About Taekwondo



Meaning of Taekwondo do 

Tae literally means to jump, kick or smash with the foot.

Kwon denotes the fist, the arm, fist. 

Do means the way, art, the method 

Taekwondo is the way of kicking and punching. 

Taekwondo do is Art of unarmed combat for self defense. 


Tae  Kwon  Do (also known as Taekwondo) is the art of self defense that originated in Korea. It is recognized as one of the oldest forms of martial arts in the world, reaching back over 2,000 years. The name was selected for its appropriate description of the art: Tae  (foot), Kwon  (hand), Do  (art).
Tae Kwon Do in the United States
The introduction of Tae  Kwon  Do in the United States began during the 1950’s when a handful of pioneering master instructors travelled to America to spread the art. Throughout the next few decades Tae  Kwon  Do grew in popularity, not only as a martial art, but as an international sport.
In 1973, Korea hosted the first  Tae  Kwon  Do  World Championships. In that same year, the  World Tae Kwon Do Federation was established as the international governing body for  the sport aspects of Tae  Kwon  Do. Today the WTF counts 120 separate countries as its members, representing 20 million practitioners. These numbers earn Tae  Kwon  Do the distinction of being the most practiced martial art in the world.
Tae Kwon Do first gained acceptance as an Olympic sport when it appeared as a demonstration event in the 1988 Seoul Olympic Games. Tae Kwon Do became a full medal sport competition beginning in 2000 at the Sydney Olympics.
History of Tae Kwon Do
One of the earliest clues of Tae Kwon Do’s existence is a mural painted on the wall of a tomb that was built in the Korean kingdom of Koguryo, between 37 BC and 66 AD. The drawing shows two unarmed figures facing each other in a Tae  Kwon  Do style stance. Additional drawings in the tomb show figures performing blocks and wearing uniforms similar to those used in modern day Tae  Kwon  Do training.
The advancement of Tae  Kwon  Do and its techniques developed as the country of Korea developed. There are examples and history of Tae Kwon Do training in virtually all the records of the different kingdoms that existed within the country throughout the centuries.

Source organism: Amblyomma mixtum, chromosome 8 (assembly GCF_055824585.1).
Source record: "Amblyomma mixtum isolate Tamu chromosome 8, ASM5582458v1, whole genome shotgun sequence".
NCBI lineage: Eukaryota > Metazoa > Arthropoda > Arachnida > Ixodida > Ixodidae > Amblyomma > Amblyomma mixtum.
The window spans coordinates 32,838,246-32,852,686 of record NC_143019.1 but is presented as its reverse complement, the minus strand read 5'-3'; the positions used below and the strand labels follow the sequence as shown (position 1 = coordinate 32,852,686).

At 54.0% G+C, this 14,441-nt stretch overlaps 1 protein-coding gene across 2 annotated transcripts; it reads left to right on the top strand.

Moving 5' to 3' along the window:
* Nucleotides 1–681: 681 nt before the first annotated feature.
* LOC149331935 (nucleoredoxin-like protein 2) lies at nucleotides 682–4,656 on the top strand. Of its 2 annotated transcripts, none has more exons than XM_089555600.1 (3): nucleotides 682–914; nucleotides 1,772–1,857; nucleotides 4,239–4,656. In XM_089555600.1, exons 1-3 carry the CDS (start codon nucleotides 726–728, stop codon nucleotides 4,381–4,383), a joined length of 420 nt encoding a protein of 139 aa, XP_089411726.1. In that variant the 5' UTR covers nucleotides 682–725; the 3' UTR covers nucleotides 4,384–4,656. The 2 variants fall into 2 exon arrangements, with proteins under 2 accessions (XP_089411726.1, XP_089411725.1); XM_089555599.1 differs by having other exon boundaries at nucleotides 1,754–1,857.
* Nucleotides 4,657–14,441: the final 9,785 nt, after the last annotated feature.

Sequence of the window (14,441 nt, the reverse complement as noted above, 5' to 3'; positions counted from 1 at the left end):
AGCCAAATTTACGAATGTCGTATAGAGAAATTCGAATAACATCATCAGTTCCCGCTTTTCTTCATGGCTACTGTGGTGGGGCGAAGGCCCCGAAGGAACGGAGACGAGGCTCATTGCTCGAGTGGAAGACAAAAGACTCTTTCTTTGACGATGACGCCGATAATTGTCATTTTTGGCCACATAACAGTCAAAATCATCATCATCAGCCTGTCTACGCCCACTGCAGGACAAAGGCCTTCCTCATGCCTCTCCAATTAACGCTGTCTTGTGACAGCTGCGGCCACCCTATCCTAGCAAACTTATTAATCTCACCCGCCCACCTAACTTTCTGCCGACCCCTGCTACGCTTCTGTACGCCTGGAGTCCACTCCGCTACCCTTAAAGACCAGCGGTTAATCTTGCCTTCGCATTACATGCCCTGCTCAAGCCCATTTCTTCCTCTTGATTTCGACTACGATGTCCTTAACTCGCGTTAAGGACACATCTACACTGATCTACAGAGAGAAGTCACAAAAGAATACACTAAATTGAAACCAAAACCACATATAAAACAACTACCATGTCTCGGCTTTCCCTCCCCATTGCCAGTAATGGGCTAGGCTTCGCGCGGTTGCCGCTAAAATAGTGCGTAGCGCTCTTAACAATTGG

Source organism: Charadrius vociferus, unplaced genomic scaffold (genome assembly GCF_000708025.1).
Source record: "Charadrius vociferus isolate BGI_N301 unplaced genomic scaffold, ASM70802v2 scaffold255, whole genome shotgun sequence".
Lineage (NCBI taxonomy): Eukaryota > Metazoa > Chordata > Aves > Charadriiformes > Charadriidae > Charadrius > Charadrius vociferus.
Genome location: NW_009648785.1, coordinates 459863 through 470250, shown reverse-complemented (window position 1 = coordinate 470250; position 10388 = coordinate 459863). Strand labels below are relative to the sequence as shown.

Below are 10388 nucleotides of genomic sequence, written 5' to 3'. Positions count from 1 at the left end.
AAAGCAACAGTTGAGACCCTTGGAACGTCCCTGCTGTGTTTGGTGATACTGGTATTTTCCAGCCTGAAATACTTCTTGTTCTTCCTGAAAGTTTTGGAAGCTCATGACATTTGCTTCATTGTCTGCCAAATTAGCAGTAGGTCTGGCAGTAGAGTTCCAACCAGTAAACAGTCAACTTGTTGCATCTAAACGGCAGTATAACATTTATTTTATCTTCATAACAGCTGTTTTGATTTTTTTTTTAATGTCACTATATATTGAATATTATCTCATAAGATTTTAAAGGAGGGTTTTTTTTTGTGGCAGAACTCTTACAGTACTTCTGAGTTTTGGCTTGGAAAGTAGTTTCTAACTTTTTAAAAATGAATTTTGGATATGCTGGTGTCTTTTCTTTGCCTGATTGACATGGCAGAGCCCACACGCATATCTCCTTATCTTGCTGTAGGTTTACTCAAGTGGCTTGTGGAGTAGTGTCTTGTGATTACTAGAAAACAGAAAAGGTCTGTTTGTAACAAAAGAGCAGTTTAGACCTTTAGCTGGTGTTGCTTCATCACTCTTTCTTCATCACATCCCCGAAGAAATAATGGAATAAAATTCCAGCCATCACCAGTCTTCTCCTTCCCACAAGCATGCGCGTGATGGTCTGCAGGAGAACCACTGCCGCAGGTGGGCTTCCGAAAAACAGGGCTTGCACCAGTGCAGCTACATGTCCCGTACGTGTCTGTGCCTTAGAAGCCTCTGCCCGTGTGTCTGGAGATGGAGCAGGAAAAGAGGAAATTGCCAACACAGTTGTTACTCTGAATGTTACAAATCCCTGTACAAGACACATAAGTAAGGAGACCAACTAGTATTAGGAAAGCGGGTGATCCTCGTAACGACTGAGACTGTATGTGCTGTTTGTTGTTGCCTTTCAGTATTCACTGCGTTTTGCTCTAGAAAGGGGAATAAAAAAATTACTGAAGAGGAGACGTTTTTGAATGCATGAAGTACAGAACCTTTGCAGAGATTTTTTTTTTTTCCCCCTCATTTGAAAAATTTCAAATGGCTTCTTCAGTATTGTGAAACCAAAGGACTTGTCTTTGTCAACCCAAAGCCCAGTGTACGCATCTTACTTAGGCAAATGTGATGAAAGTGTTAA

The highest form of the ancient art was achieved in the kingdom of Silla. This tiny kingdom constantly faced attacks and opposition from larger and stronger areas. As a result the ruler of the kingdom, King Jin Heung, established an elite group of warriors called the “Hwarang” or “Flower of Youth”.
The Hwarang consisted of the sons of nobles within the kingdom. They were carefully selected and formally trained in all aspects of military skills including unarmed combat, which at the time was known as Tae Kyon. It is significant that the Hwarang were taught not only the importance of developing their bodies, but their minds and spirits as well. In addition to fighting techniques, the young warriors were instructed in history, poetry, and philosophy. The entire body of study was known as Hwarang Do. The Hwarang gained skills not only for battle, but for daily life. This relates directly to modern Tae  Kwon  Do training, which provides self defense skills as well as improved character, self-discipline, and confidence that can be applied to any task.
Following the Silla dynasty came the Koryo dynasty (935 AD – 1352 AD) from which Korea takes its name. Martial arts practice, known as Subak Do, became popular as an organized sport with detailed rules. The royal family sponsored competitions and demonstrations, and martial arts became deeply rooted in Korean culture. Buffalotkd.com




Practicing TaeKwonDo…

  1. Improves health

  2. Improves Flexibility, Energy, and Strength

  3. Improves Digestion

  4. Reduces Upper Body Tension

  5. Promotes Weight loss

  6. Improves Sleep

  7. Improves Focus and concentration

  8. Improves physical and Mental Strength

  9. Increases Self Confidence

  10. Improves Endurance and Coordination

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School Rules

Students are to salute/bow respectfully to the flags and the master when entering or leaving the school.

Discipline yourself to show respect to your fellow student who hold a higher belt rank that yourself.

Address your instructor as Sabonim (master) and always answer with “Yes” Sir, or “No”.

Horse play or disrespect of any kind will not be tolerated it.

Unnecessary noise, talking, or laughing during class will not be permitted.

There will be NO SMOKING, NO ALCOHOLIC DRINKS and NO GUM CHEWING in the Dojang (School).

Street shoes are not allowed in the Dojang (studio).

Students will wear clean Do-boks (uniforms) at all times.

Bad or fault Language is not permitted.

Remember, Taekwondo is not only for your health and self defense but also for mental discipline that requires constant practice.

Support your Taekwondo School by inviting your friends to watch and by explaining to them the true training spirit of Taekwondo.

Warning, You workout at your own risk. The instructor will take every precaution to prevent injury, but if injury occurs, you are responsible.